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MB0044 Set 1

MB0044 Set 1

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Published by Piyush Varshney

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Published by: Piyush Varshney on Apr 29, 2011
Copyright:Attribution Non-commercial

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11/23/2011

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Q1. Explain in brief the origins of Just In Time. Explainthe different types of wastes that can be eliminatedusing JITAns.
Just in Time (JIT) is a management philosophy aimed ateliminating waste and continuously improving quality. Creditfor developing JIT as a management strategy goes to Toyota. Toyota JIT manufacturing started in the aftermath of WorldWar II.Although the history of JIT traces back to Henry Ford whoapplied Just in Time principles to manage inventory in theFord Automobile Company during the early part of the 20thCentury, the origins of the JIT as a management strategytraces to Taiichi Onho of the Toyota Manufacturing Company.He developed Just in Time strategy as a means of competitiveadvantage during the post World War II period in Japan. The post-World War II Japanese automobile industry faced acrisis of existence, and companies such as Toyota looked tobenchmark their thriving American counterparts. Theproductivity of an American car worker was nine times that of a Japanese car worker at that time, and Taiichi Onho soughtways to reach such levels. Two pressing challenges however prevented Toyota fromadopting the American way:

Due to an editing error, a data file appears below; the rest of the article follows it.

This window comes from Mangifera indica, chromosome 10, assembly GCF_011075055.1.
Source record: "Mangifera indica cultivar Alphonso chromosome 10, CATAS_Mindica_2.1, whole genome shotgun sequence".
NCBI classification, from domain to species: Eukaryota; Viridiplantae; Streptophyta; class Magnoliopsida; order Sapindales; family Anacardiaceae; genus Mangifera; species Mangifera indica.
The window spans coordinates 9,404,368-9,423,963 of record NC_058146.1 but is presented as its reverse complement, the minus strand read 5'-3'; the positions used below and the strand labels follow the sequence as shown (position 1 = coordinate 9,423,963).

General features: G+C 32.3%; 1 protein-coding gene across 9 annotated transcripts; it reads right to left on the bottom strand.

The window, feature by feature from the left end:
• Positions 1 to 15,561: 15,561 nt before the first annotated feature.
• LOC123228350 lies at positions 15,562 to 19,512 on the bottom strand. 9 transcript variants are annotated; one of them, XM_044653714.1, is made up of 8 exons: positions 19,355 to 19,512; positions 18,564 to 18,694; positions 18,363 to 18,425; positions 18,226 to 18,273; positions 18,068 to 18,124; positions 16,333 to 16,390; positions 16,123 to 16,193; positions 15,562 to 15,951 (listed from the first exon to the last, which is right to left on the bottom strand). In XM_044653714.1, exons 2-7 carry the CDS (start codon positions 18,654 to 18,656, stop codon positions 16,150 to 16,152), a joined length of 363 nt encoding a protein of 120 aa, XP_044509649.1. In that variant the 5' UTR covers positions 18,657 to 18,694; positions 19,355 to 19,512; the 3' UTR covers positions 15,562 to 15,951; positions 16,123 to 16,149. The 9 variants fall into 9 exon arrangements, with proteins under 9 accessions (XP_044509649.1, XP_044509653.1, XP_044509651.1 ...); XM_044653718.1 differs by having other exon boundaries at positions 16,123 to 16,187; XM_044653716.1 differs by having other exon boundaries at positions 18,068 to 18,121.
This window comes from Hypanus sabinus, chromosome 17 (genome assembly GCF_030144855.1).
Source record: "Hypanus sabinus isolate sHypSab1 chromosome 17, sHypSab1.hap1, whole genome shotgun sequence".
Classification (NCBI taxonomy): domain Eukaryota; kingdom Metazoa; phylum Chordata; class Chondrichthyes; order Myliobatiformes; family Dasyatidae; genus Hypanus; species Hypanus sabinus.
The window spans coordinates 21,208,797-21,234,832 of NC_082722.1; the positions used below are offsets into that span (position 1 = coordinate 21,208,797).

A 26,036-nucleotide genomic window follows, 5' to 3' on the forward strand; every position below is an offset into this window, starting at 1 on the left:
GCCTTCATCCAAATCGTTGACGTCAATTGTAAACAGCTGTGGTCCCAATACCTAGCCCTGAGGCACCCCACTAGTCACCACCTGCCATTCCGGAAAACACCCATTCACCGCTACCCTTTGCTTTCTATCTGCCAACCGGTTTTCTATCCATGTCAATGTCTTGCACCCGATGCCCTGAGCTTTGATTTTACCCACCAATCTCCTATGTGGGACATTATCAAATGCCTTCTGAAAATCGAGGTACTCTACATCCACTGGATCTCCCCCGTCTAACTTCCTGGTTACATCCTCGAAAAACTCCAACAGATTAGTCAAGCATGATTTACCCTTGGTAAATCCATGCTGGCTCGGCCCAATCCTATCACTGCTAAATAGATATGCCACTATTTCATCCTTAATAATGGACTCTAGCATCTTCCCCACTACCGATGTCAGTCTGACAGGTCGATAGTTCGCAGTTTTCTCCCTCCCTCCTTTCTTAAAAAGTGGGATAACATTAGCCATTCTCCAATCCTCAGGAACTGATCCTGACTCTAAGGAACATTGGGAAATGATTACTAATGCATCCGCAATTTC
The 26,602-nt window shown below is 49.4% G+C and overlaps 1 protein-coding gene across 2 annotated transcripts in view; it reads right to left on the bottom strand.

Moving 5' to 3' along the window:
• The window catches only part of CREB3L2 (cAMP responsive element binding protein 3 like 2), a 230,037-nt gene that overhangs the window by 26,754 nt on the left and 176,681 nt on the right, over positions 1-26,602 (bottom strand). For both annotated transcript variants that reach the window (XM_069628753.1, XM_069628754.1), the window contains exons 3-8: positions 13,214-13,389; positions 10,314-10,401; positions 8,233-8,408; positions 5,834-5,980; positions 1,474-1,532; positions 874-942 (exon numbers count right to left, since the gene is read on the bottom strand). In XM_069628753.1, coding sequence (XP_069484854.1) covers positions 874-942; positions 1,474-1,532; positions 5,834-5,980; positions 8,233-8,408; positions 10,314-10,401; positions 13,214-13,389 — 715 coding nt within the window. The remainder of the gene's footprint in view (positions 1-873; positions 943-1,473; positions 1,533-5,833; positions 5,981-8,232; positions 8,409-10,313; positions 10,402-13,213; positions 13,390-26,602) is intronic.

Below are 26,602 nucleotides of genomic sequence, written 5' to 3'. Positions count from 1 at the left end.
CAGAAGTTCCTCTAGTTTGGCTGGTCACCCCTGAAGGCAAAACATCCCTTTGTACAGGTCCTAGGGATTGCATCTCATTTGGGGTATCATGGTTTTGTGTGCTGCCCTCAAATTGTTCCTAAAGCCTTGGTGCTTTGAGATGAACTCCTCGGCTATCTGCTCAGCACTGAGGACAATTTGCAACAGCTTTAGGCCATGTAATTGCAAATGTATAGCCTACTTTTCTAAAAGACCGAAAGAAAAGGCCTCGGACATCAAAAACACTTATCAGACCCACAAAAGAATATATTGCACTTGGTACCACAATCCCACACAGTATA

1.
Americancar manufacturersmade “lots” or a “batch” of a model or a component before switching over to a newmodel or component. This system was not suited to the Japanese conditions where a small market requiredmanufacturing in small quantities.
 
2.The car pricing policy of US manufacturers was to chargea mark-up on the cost price. The low demand in Japanled to price resistance. The need of the hour was thus toreduce manufacturing costs to increase profits. To overcome these two challenges, Taiichi Onho identifiedwaste as the primary evil. The categories of waste identifiedincluded
overproduction
inventory or waste associated with keeping dead stock
time spent by workers waiting for materials to appear inthe assembly line
time spend on transportation or movement
workers spending more time than necessary processingan item
waste associated with defective items Taiichi Onho then sought to eliminate waste through the just-in-timephilosophy, where items moved through theproduction system only as and when needed.
Q2. What is Value Engineering or Value Analysis?Elucidate five companies which have incorporated VEwith brief explanation.
Ans.
Value Engineering
(VE), also known as Value Analysis,is a systematic and function-based approach to improving thevalue of products, projects, or processes.VE involves a team
 
of people following a structured process. The process helpsteam members communicate across boundaries, understanddifferent perspectives, innovate, and analyze.
When to useit
Use
Value Analysis
to analyze and understand the detail of specific situations.Use it to find a focus on key areas for innovation.Use it in reverse (called
Value Engineering
) to identifyspecific solutions to detail problems.It is particularly suited to physical and mechanical problems,but can also be used in other areas.
Quick 
X
Long
 
Logical 
X
Psychological 
 
Individual 
 X
Group
 How it works
Value Analysis (and its design partner, Value Engineering) isused to increase the value of products or services to allconcerned by considering the function of individual items andthe benefit of this function and balancing this against thecosts incurred in delivering it. The task then becomes toincrease the value or decrease the cost.
Q3. Explain different types of Quantitative models.Differentiate between work study and motion study.
Ans. Quantitative models are needed for a variety omanagement tasks, including

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